Governments should not try to slow the growth of the peer-to-peer economy to protect vested interests, given the potential value in getting the new online economy right, according to thinktank The Grattan Institute.
In a new report, the Institute said that legalising Uber nationwide alone could save Australians “more than $500 million on taxi bills”.
So-called sharing economy platforms could also “increase employment and income for people on the fringe of the job market”, and so governments should make sure they do not impede this kind of growth potential, the thinktank said.
Government has an important role to play in supporting its growth while reducing any downsides, it said.
“Some say peer-to-peer platforms bring hidden costs by risking work standards, consumer safety and local amenity, and by potentially eroding the tax base,” Grattan productivity growth program director Dr Jim Minifie said.
“These worries are not groundless but they should not be used as excuses to retain policies, such as taxi regulation, that were designed for another era and no longer fit.”
However, the report recommended government intervention in a number of areas, including ensuring employee safeguards for those that found work on these new services.
“Tens of thousands of Australians are already working on peer-to-peer platforms,” the Institute said.
“These platforms will mostly improve an already flexible labour market, but governments must strengthen rules to prevent employers misclassifying workers as contractors, and bring some platform workers into workers’ compensation schemes.”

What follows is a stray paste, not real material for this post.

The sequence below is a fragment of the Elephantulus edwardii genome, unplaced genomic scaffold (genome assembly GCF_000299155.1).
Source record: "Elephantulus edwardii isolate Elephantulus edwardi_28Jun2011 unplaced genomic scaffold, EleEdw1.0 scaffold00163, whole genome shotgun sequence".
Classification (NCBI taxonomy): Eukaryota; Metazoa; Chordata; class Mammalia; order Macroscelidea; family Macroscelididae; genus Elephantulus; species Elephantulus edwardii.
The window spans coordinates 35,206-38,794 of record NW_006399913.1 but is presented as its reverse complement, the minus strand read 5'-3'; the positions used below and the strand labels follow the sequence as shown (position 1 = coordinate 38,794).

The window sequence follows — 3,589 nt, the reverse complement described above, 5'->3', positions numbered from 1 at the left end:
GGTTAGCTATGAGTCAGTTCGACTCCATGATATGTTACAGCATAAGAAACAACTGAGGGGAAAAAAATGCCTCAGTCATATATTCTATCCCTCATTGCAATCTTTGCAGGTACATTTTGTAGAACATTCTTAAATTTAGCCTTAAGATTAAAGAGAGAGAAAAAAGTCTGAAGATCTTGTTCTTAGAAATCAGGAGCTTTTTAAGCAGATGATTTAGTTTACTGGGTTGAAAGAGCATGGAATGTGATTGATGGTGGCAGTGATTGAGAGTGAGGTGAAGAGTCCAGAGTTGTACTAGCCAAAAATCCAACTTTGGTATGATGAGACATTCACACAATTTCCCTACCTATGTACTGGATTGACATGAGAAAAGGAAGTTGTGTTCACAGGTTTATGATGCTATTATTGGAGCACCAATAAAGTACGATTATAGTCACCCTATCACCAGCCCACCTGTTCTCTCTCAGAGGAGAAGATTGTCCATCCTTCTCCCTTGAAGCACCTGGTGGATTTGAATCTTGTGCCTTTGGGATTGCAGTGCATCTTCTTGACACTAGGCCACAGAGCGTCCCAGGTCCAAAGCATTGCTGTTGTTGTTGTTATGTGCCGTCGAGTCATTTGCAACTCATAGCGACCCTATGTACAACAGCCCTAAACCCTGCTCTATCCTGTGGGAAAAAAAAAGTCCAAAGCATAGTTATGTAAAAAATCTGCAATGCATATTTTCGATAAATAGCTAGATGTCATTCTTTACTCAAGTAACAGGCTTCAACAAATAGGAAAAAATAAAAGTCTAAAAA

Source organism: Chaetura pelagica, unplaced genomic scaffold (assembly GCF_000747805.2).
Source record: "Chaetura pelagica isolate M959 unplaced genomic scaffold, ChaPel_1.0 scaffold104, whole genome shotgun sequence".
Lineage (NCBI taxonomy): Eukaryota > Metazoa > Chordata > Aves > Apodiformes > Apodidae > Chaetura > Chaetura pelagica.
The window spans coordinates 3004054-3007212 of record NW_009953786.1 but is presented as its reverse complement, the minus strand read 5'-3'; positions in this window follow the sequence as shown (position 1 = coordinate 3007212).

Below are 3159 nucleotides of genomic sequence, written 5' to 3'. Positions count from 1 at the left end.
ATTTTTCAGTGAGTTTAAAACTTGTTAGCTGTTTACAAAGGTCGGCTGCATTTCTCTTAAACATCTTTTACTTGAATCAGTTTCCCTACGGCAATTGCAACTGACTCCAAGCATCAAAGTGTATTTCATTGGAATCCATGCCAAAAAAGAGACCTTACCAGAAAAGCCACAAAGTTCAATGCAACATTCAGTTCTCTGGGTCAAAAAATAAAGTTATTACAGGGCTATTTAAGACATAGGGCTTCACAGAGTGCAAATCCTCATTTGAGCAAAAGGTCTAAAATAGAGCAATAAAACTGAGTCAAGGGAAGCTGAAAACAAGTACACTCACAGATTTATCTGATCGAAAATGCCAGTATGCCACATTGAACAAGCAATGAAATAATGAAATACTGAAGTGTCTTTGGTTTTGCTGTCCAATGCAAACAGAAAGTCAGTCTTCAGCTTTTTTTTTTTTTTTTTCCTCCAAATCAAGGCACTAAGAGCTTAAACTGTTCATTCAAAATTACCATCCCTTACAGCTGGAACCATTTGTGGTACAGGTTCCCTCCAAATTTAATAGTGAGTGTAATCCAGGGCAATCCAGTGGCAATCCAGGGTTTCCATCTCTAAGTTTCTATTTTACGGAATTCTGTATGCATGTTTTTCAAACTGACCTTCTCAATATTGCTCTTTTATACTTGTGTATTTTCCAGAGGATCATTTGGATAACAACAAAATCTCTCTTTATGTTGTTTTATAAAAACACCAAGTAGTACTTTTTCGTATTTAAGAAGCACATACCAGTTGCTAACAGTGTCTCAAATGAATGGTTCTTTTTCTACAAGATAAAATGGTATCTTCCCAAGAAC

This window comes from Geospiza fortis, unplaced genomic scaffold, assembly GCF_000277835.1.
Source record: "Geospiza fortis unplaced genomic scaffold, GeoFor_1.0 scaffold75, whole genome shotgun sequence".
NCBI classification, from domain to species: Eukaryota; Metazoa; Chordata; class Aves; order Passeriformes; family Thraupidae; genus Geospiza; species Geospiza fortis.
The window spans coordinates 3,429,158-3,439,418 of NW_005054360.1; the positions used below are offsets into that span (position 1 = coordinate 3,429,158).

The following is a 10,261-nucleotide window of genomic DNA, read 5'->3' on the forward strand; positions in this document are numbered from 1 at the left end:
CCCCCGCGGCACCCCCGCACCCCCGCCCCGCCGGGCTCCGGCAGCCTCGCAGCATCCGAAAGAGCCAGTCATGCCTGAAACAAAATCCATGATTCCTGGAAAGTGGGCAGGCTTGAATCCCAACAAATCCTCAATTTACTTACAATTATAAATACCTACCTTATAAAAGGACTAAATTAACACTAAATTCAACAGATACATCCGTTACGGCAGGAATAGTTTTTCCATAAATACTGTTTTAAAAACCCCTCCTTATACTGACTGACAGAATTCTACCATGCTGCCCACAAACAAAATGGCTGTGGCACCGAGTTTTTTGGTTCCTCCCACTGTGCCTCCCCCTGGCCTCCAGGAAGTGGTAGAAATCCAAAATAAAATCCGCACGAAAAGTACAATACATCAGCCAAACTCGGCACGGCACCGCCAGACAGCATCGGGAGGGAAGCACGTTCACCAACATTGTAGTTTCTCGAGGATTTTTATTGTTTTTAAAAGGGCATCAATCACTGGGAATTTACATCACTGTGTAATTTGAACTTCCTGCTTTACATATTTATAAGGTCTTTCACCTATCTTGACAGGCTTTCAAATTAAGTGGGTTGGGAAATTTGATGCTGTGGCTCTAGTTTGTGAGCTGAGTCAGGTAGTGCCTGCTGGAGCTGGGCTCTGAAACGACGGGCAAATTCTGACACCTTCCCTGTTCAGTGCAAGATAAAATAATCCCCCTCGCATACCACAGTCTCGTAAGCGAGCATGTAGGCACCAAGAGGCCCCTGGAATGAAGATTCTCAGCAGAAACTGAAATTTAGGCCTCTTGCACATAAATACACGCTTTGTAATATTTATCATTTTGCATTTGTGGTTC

New platforms that recruit cyclists to deliver food recently came under fire for allegedly underpaying workers, who they pay as “independent contractors”.
The thinktank said it did not believe such workers should be reclassified – only that governments should take some action to make sure existing employment laws are adhered to, while adding some “safeguards” for workers on these platforms.
It recommended creating an environment where “workers are well-informed when they elect to do peer-to-peer work and do not unwittingly take on risks” by registering as a contractor.
While the number of Australians employed through peer-to-peer platforms remains relatively small – about 80,000 Australians do some work through them at least once a month – the volume of work available through these platforms is “growing fast”.
And it is anticipated that these types of services will only grow, particularly if governments resist the urge to over-regulate them.
“Governments should adjust labour regulations to help realise the efficiency gains and employment growth potential of platforms,” the Institute recommended.
“They should proceed with caution, though. It is early days. There is quite strong evidence that many people have benefited from platform-based work, and little evidence of harm.
“For now, policymakers should focus on mitigating the risks of platform work. In time, other steps may prove warranted.”